Psychological Biases and Investing

I recently finished reading a book about this called Investment Madness, by John R. Nofsinger, an Associate Professor of Finance at Washington State University. It’s very clear, well-organized, well-referenced, and a quick read. The publisher has put the first chapter on-line here. From the introduction:

We are all prone to having psychological preconceptions or biases that make us behave in certain ways. These biases influence how we assimilate the information we come in contact with on a daily basis. They also have an impact on how we utilize that information to make decisions.

Some of the decisions that are influenced by our psychological biases can have a large impact on our personal wealth—or the lack of it. I have written this book to try to show you how your own psychological biases can creep into your investment decisions and sabotage your attempts at building wealth.

In last chapter Nofsinger summarizes the biases in a handy table, which I reproduce here:

Psychological Bias Effect on
Investment Behavior
Consequence
Overconfidence Trade too much Pay too much
in commissions and taxes
Overconfidence Take too much risk and fail to diversify Susceptible to big losses
Attachment Become emotionally
attached to a security and see it through rose-colored glasses
Susceptible to big losses
Endowment Want to keep
the securities received
Not achieving a match between your investment goals & your investments
Status Quo Hold back on changing your portfolio or allocation and begin starting your 401(k) Failure to adjust asset allocation & begin
contributing to retirement plan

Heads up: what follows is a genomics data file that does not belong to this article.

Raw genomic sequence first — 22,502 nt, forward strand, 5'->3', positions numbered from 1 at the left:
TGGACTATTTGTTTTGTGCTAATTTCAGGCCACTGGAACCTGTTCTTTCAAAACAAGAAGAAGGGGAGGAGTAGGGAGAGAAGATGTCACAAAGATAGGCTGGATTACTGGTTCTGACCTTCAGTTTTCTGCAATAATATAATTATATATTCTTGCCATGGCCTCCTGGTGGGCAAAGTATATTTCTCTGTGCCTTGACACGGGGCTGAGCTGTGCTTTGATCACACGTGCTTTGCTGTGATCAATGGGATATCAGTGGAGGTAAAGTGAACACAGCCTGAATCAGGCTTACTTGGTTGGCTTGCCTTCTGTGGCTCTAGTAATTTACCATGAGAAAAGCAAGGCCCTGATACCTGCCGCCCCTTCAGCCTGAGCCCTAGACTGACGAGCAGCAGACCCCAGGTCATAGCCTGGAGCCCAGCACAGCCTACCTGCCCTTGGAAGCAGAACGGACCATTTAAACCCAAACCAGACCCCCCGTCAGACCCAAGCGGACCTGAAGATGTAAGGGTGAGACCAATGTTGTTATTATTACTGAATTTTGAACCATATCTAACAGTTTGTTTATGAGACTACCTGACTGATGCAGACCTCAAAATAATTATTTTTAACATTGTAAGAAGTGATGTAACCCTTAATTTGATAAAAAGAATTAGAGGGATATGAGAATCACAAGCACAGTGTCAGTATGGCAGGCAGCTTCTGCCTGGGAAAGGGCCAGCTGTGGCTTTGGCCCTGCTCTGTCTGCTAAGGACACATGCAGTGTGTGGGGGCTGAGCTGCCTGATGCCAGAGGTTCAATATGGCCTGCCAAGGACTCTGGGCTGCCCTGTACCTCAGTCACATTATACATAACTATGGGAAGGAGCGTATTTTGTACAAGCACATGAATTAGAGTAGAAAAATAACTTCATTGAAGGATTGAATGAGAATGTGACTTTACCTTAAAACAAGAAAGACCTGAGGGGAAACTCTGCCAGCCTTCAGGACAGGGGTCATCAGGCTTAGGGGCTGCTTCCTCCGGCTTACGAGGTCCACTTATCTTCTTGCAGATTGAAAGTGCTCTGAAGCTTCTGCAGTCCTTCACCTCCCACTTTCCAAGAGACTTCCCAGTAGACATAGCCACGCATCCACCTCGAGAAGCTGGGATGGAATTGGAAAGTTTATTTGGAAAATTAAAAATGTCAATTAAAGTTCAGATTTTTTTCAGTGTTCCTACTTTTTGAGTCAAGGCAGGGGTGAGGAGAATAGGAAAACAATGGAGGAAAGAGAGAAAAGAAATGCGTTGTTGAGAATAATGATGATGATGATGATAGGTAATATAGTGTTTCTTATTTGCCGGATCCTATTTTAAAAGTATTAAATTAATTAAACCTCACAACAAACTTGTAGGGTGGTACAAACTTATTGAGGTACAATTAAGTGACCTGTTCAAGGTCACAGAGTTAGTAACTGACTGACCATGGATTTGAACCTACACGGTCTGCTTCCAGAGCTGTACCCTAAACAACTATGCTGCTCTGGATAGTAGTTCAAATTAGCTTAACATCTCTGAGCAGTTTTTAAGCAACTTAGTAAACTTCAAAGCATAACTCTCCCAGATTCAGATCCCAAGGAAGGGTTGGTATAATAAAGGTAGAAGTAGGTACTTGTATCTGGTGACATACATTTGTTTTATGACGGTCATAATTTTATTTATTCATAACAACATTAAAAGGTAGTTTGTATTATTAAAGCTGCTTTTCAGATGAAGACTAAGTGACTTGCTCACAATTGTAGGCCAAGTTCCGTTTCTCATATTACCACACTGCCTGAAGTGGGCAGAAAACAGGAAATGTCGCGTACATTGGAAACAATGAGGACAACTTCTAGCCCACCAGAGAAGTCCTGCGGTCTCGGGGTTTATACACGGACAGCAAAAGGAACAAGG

Seeking Pride Sell winners too soon Lower return and higher taxes
Avoiding Regret Hold losers too long Lower return and higher taxes
House Money Take too much risk after winning Susceptible to big losses
Snake Bit Take too little risk after losing Lose chance for higher return in the long term
Get Even Take too much risk trying to break even Susceptible to big even losses
Social Validation Feel that it must be good if others are investing in the security Participate in a price bubble which ultimately causes you to buy high and sell low
Mental Accounting Fail to diversify Not receiving the highest return possible for the level of risk taken
Cognitive Dissonance Ignore information that conflicts with prior beliefs and decisions Reduces your ability to evaluate and monitor your investment choices
Representativeness Think things that seem similar must be alike. So a good company must be a good investment. Purchase
overpriced stocks
Familiarity Think companies that you know seem better & safer Failure to diversify and put too much faith in the company in which you work

Travis Morien (linked in the table) has a good section on investment psychology here. A book I read a few years ago, Why Smart People Make Big Money Mistakes, is also worthwhile. Cornell U. Psychology Professor Thomas Gilovich is a coauthor, and also wrote How We Know What Isn’t So, which I also enjoyed.

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